Sustainably managing forest resources is crucial to retaining water quality and reserves, the provision of food resources and lowering flooding risks. Preventing deforestation also maintains fish populations as it allows connectivity for the migratory amphidromous gobies (Gobiidae family), which move between saltwater and freshwater habitats, that are prominent in Fiji. 9 The Buca River system on the Natewa Peninsula has high goby diversity, with at least a third of the endemic species of Fiji being present here and the largest breeding population of the endemic Orange-Spotted Scaleless Goby, Schismatogobius chrysonotus.10
Much of Fiji’s forests have been loss through deforestation for development, agriculture, plantations and timber. On the Peninsula logging companies and the conversion of forest to mahogany plantations are the main contributors to deforestation, with forest loss estimated at 0.5-0.8% per annum.11 Invasive species have also become problematic, with the construction of roads increasing the access for agricultural pests and other alien species. The Silktail faces competition from invasive bird species, like mynah (Sturnidae family) and bulbul (Pycnonotidae family) birds and is also threatened by introduced mammal predators.7 The small Indian Mongoose, Herpestes javanicus, is an introduced species on Vanua Levu island, and as a opportunistic predator on amphibians, birds, invertebrates and plants, has been linked to multiple species declines.12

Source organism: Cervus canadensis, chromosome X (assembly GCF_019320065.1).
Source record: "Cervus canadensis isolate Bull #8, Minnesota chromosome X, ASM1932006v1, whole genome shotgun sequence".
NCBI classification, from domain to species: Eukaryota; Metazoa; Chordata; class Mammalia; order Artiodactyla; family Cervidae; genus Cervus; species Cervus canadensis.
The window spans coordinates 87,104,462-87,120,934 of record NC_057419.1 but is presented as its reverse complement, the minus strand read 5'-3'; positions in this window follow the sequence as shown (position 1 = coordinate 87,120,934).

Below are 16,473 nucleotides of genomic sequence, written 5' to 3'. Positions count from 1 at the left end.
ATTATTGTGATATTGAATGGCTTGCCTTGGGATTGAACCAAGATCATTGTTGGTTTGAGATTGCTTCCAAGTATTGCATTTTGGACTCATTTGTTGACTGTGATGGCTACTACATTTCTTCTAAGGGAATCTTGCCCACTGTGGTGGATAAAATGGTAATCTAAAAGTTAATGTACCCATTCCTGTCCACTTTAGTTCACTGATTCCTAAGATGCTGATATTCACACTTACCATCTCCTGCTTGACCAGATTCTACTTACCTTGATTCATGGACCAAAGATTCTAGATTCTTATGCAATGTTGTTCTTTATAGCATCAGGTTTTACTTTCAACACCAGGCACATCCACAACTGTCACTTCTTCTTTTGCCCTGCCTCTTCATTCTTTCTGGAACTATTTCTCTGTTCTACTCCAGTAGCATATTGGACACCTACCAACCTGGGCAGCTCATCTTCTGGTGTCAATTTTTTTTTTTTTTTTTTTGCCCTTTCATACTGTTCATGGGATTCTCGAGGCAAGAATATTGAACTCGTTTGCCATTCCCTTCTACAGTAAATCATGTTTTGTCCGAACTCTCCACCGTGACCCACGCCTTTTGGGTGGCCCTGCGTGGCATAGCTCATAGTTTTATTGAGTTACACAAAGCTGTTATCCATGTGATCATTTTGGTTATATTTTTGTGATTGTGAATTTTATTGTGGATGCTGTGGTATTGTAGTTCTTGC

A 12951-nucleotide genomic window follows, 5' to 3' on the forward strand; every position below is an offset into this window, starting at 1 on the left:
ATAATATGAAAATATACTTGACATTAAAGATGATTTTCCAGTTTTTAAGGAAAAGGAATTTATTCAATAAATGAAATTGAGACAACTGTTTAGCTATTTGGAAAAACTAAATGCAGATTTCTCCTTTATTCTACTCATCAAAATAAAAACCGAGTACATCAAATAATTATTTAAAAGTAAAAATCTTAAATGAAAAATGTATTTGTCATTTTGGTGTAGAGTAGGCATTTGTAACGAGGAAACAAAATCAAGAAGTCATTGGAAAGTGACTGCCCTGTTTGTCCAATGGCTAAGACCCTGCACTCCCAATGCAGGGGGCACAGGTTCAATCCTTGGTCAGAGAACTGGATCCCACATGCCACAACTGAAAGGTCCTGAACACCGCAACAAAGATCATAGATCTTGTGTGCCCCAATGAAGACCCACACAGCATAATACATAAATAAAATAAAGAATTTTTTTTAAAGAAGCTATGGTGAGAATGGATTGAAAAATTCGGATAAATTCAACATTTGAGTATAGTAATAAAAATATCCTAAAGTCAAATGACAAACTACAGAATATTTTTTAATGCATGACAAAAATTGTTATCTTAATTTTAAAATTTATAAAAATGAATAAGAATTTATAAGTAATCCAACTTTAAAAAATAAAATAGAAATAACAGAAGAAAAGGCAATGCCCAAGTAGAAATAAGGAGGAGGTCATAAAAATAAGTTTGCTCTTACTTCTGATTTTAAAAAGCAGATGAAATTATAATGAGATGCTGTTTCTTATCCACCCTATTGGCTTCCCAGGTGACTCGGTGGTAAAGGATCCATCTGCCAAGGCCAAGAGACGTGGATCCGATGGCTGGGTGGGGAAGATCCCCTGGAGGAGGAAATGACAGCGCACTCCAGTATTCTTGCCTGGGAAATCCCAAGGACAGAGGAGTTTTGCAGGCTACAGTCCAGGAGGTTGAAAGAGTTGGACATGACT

The management plan is being finalised, with input from communities, stakeholders and BirdLife International. This plan will provide a mechanism to deal with concerns and threats to the declared area, and provide guidelines for effective biodiversity conservation alongside developing a long-term financial strategy for the communities. A mechanism will also be put in place to ensure that the benefits are equally distributed among the 11 mataqalis.2
The SSG hopes to receive legal recognition and, in the future, to gain sufficient knowledge from training to be able to fundraise to sustain its own activities. In the mean time the SSG will manage and assist with development projects within the villages, including alternative livelihood projects.2